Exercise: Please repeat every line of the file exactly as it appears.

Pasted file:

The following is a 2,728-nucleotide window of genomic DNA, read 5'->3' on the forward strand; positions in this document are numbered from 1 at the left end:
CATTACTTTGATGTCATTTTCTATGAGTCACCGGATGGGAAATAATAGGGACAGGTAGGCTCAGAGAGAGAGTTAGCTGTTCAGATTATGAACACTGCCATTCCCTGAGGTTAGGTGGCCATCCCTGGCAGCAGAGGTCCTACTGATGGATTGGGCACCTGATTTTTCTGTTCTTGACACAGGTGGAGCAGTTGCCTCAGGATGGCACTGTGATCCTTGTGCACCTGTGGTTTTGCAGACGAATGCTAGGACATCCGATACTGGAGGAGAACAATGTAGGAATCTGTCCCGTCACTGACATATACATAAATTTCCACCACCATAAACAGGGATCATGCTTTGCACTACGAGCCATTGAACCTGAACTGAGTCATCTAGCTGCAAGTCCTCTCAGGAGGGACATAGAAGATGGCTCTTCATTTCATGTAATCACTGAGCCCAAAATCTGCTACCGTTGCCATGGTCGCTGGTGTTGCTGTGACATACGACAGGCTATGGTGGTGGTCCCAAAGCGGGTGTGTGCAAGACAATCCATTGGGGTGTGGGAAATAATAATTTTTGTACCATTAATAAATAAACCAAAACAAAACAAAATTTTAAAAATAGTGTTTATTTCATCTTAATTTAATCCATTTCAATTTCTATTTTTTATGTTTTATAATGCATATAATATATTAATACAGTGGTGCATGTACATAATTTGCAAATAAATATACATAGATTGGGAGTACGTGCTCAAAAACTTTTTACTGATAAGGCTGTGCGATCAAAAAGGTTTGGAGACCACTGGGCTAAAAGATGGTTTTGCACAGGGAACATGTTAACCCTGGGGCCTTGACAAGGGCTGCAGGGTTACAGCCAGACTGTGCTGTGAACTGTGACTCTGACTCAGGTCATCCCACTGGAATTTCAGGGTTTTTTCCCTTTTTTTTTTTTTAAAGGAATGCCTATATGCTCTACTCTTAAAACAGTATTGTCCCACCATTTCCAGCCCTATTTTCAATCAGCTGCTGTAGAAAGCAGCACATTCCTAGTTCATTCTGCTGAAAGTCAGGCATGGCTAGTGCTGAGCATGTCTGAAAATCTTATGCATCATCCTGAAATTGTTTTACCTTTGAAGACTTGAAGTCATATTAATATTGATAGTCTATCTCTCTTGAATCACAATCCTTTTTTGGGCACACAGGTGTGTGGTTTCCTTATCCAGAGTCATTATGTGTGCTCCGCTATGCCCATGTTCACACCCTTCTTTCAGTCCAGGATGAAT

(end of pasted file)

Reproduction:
The following is a 2,728-nucleotide window of genomic DNA, read 5'->3' on the forward strand; positions in this document are numbered from 1 at the left end:
CATTACTTTGATGTCATTTTCTATGAGTCACCGGATGGGAAATAATAGGGACAGGTAGGCTCAGAGAGAGAGTTAGCTGTTCAGATTATGAACACTGCCATTCCCTGAGGTTAGGTGGCCATCCCTGGCAGCAGAGGTCCTACTGATGGATTGGGCACCTGATTTTTCTGTTCTTGACACAGGTGGAGCAGTTGCCTCAGGATGGCACTGTGATCCTTGTGCACCTGTGGTTTTGCAGACGAATGCTAGGACATCCGATACTGGAGGAGAACAATGTAGGAATCTGTCCCGTCACTGACATATACATAAATTTCCACCACCATAAACAGGGATCATGCTTTGCACTACGAGCCATTGAACCTGAACTGAGTCATCTAGCTGCAAGTCCTCTCAGGAGGGACATAGAAGATGGCTCTTCATTTCATGTAATCACTGAGCCCAAAATCTGCTACCGTTGCCATGGTCGCTGGTGTTGCTGTGACATACGACAGGCTATGGTGGTGGTCCCAAAGCGGGTGTGTGCAAGACAATCCATTGGGGTGTGGGAAATAATAATTTTTGTACCATTAATAAATAAACCAAAACAAAACAAAATTTTAAAAATAGTGTTTATTTCATCTTAATTTAATCCATTTCAATTTCTATTTTTTATGTTTTATAATGCATATAATATATTAATACAGTGGTGCATGTACATAATTTGCAAATAAATATACATAGATTGGGAGTACGTGCTCAAAAACTTTTTACTGATAAGGCTGTGCGATCAAAAAGGTTTGGAGACCACTGGGCTAAAAGATGGTTTTGCACAGGGAACATGTTAACCCTGGGGCCTTGACAAGGGCTGCAGGGTTACAGCCAGACTGTGCTGTGAACTGTGACTCTGACTCAGGTCATCCCACTGGAATTTCAGGGTTTTTTCCCTTTTTTTTTTTTTAAAGGAATGCCTATATGCTCTACTCTTAAAACAGTATTGTCCCACCATTTCCAGCCCTATTTTCAATCAGCTGCTGTAGAAAGCAGCACATTCCTAGTTCATTCTGCTGAAAGTCAGGCATGGCTAGTGCTGAGCATGTCTGAAAATCTTATGCATCATCCTGAAATTGTTTTACCTTTGAAGACTTGAAGTCATATTAATATTGATAGTCTATCTCTCTTGAATCACAATCCTTTTTTGGGCACACAGGTGTGTGGTTTCCTTATCCAGAGTCATTATGTGTGCTCCGCTATGCCCATGTTCACACCCTTCTTTCAGTCCAGGATGAAT